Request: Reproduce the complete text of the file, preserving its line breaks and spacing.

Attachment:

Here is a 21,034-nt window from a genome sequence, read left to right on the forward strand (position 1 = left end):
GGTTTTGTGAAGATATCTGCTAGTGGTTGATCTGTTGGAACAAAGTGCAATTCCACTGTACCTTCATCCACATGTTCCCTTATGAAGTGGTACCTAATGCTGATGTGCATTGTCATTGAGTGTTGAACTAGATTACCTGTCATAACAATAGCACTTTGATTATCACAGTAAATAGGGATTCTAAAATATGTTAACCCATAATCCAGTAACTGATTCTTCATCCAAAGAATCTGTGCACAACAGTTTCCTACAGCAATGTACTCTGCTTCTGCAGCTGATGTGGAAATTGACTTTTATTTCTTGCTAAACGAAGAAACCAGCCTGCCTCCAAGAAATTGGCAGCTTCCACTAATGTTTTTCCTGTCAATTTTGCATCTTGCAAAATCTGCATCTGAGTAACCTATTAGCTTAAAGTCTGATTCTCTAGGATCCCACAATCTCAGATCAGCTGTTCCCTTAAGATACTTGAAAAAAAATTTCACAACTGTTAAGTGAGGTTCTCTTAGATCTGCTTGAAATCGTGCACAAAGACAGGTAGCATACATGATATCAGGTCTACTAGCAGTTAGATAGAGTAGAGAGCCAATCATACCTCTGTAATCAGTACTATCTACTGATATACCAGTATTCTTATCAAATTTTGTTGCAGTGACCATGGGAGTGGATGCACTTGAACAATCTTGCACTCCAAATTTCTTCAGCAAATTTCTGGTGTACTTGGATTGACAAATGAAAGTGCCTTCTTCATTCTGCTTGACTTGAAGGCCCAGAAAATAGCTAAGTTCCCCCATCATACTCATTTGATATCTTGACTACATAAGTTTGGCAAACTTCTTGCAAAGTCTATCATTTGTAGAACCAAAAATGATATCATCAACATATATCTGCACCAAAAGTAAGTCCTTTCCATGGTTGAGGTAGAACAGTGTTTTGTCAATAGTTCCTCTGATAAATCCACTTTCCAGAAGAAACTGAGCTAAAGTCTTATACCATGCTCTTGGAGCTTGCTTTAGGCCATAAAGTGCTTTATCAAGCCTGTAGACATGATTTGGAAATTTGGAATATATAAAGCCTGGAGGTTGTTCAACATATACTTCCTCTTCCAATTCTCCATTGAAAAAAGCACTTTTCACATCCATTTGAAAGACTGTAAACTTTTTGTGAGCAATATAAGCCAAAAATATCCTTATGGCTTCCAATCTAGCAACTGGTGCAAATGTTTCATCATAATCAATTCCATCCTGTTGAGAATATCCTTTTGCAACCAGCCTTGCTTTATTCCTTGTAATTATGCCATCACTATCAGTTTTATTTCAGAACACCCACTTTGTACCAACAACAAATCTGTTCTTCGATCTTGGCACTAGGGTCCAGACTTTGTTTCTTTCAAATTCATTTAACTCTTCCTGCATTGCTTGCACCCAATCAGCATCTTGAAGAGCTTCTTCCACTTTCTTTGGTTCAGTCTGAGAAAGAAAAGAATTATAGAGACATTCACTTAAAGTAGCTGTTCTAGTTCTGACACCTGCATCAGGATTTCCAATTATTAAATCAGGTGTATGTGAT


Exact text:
Here is a 21,034-nt window from a genome sequence, read left to right on the forward strand (position 1 = left end):
GGTTTTGTGAAGATATCTGCTAGTGGTTGATCTGTTGGAACAAAGTGCAATTCCACTGTACCTTCATCCACATGTTCCCTTATGAAGTGGTACCTAATGCTGATGTGCATTGTCATTGAGTGTTGAACTAGATTACCTGTCATAACAATAGCACTTTGATTATCACAGTAAATAGGGATTCTAAAATATGTTAACCCATAATCCAGTAACTGATTCTTCATCCAAAGAATCTGTGCACAACAGTTTCCTACAGCAATGTACTCTGCTTCTGCAGCTGATGTGGAAATTGACTTTTATTTCTTGCTAAACGAAGAAACCAGCCTGCCTCCAAGAAATTGGCAGCTTCCACTAATGTTTTTCCTGTCAATTTTGCATCTTGCAAAATCTGCATCTGAGTAACCTATTAGCTTAAAGTCTGATTCTCTAGGATCCCACAATCTCAGATCAGCTGTTCCCTTAAGATACTTGAAAAAAAATTTCACAACTGTTAAGTGAGGTTCTCTTAGATCTGCTTGAAATCGTGCACAAAGACAGGTAGCATACATGATATCAGGTCTACTAGCAGTTAGATAGAGTAGAGAGCCAATCATACCTCTGTAATCAGTACTATCTACTGATATACCAGTATTCTTATCAAATTTTGTTGCAGTGACCATGGGAGTGGATGCACTTGAACAATCTTGCACTCCAAATTTCTTCAGCAAATTTCTGGTGTACTTGGATTGACAAATGAAAGTGCCTTCTTCATTCTGCTTGACTTGAAGGCCCAGAAAATAGCTAAGTTCCCCCATCATACTCATTTGATATCTTGACTACATAAGTTTGGCAAACTTCTTGCAAAGTCTATCATTTGTAGAACCAAAAATGATATCATCAACATATATCTGCACCAAAAGTAAGTCCTTTCCATGGTTGAGGTAGAACAGTGTTTTGTCAATAGTTCCTCTGATAAATCCACTTTCCAGAAGAAACTGAGCTAAAGTCTTATACCATGCTCTTGGAGCTTGCTTTAGGCCATAAAGTGCTTTATCAAGCCTGTAGACATGATTTGGAAATTTGGAATATATAAAGCCTGGAGGTTGTTCAACATATACTTCCTCTTCCAATTCTCCATTGAAAAAAGCACTTTTCACATCCATTTGAAAGACTGTAAACTTTTTGTGAGCAATATAAGCCAAAAATATCCTTATGGCTTCCAATCTAGCAACTGGTGCAAATGTTTCATCATAATCAATTCCATCCTGTTGAGAATATCCTTTTGCAACCAGCCTTGCTTTATTCCTTGTAATTATGCCATCACTATCAGTTTTATTTCAGAACACCCACTTTGTACCAACAACAAATCTGTTCTTCGATCTTGGCACTAGGGTCCAGACTTTGTTTCTTTCAAATTCATTTAACTCTTCCTGCATTGCTTGCACCCAATCAGCATCTTGAAGAGCTTCTTCCACTTTCTTTGGTTCAGTCTGAGAAAGAAAAGAATTATAGAGACATTCACTTAAAGTAGCTGTTCTAGTTCTGACACCTGCATCAGGATTTCCAATTATTAAATCAGGTGTATGTGAT